Throughout the years, I have written my share of decent essays for various classes, and about various topics. I usually enjoyed researching and writing the essay. It allowed me to expose so much of what I had in my head, which I seldom liked to do in class discussions or public forums. So, naturally, I took to writing, and the essay became a sort of sanctuary because it had to be so long — from 10 – 30 pages by the end of my undergrad, and because it allowed me to explore topics I was already interested in — namely international politics — and write about it. The only thing I hated, and which was a problem of mine, not the essay-writing process, was that I’d procrastinate and waste a lot of time. That’s why many of these might be light years from perfection, in which case it’s the content that’s important.
As with everything, they range in quality, but I thought it might be worth to share some of them.
One of the many reasons I like to read old essays is to look at the progression in both style and content. It’s by reading old stuff that we can transport ourselves to past times and see ourselves exactly as we were then, not as we remember ourselves being. And as we read through a series of these as pieces of a puzzle that continuously builds on itself over time, the evolution in our own character and personality is evident; it jumps out of the page, and we are able to see how one idea built on the last one, filling the puzzle, though nowhere near its end. It’s always a learning opportunity.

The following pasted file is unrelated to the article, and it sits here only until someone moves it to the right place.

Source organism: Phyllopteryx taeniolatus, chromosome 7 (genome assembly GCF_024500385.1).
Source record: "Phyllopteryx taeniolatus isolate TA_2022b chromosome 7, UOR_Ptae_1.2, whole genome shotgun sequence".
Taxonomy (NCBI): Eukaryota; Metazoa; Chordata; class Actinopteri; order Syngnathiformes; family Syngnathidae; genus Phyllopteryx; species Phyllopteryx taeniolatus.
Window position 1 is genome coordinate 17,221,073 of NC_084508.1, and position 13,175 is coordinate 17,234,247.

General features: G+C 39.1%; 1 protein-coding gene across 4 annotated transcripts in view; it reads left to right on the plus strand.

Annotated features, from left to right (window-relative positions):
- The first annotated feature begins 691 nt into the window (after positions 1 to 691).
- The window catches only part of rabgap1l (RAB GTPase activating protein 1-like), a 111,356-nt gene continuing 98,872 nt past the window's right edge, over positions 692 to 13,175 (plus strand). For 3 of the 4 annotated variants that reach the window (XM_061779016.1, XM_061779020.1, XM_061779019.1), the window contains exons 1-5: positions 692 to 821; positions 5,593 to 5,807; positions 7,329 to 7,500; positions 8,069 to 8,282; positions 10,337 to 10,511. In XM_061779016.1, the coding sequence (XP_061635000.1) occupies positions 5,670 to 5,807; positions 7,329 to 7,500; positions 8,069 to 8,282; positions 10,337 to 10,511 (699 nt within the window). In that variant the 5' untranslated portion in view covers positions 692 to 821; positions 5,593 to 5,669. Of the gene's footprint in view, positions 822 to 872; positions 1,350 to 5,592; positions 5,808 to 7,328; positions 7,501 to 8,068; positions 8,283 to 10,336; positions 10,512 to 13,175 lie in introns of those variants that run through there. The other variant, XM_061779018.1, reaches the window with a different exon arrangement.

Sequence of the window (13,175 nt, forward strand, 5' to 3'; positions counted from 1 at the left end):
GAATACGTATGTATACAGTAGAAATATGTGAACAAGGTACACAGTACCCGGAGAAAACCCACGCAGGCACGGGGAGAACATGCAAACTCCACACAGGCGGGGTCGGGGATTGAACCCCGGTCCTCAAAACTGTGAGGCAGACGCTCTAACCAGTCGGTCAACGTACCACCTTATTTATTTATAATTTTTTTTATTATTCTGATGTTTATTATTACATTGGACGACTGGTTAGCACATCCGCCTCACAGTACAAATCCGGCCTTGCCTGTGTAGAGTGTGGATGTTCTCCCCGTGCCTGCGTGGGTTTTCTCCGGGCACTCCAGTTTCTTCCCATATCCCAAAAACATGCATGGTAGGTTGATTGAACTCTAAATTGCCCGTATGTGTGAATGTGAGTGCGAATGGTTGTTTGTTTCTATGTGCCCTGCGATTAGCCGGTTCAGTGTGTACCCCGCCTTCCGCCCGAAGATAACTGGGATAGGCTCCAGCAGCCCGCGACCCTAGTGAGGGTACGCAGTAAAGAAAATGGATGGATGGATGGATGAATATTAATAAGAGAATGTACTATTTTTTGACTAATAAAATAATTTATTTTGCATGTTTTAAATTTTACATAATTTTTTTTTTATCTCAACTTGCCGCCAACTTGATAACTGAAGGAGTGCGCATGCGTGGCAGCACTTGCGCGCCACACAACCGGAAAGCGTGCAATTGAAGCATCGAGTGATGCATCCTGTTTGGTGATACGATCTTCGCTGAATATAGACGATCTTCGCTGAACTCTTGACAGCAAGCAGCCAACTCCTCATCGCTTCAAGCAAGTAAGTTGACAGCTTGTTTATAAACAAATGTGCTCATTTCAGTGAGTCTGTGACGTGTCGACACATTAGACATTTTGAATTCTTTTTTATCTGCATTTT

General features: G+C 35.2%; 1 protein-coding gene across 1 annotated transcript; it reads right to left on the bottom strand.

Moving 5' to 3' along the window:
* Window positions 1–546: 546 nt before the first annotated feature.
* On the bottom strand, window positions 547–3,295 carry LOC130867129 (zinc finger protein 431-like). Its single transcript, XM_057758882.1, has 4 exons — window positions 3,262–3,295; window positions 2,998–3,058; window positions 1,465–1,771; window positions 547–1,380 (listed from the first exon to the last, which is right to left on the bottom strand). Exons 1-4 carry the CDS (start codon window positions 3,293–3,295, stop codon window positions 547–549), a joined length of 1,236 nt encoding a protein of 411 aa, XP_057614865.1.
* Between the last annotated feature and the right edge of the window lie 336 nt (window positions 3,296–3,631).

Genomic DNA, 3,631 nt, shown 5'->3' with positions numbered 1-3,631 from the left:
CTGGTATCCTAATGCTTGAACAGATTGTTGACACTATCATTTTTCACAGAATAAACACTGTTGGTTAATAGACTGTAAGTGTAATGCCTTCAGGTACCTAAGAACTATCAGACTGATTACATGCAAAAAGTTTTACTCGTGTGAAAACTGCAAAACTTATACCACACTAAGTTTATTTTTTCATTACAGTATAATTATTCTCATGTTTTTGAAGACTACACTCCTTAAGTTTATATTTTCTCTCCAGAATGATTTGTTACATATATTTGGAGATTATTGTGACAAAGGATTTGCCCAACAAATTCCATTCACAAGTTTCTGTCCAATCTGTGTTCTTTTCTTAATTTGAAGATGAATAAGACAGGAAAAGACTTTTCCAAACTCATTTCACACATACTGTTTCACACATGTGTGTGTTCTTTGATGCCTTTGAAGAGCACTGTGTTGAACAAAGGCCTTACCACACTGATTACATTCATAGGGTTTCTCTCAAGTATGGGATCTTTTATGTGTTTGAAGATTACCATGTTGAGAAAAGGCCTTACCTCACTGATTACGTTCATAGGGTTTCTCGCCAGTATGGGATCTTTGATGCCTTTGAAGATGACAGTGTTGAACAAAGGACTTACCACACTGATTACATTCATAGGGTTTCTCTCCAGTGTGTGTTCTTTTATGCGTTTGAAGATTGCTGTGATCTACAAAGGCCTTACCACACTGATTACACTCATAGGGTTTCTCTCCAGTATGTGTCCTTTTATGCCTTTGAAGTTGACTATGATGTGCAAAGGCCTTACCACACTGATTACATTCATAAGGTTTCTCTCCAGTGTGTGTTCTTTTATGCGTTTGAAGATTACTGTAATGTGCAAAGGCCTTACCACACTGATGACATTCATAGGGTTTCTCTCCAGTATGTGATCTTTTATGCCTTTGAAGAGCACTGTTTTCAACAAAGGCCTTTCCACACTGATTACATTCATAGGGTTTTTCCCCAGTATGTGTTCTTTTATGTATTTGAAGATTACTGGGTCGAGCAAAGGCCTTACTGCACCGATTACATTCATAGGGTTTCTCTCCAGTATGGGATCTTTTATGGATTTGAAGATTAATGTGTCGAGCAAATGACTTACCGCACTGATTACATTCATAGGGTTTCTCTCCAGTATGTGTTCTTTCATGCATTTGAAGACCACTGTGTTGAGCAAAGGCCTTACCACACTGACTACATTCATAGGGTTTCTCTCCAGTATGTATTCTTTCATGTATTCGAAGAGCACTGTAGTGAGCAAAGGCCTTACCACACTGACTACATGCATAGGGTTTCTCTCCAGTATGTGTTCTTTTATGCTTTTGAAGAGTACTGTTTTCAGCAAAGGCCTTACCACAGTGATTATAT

The essays are in their Final Version for submission. Whatever revisions, edits and comments the professors/editors made, have not been incorporated.
Anyway, it might take some time to go through and find all the essays worth posting up, but I’ll try to finish that task sooner or later.
All feedback and discussion is welcomed and encouraged as always.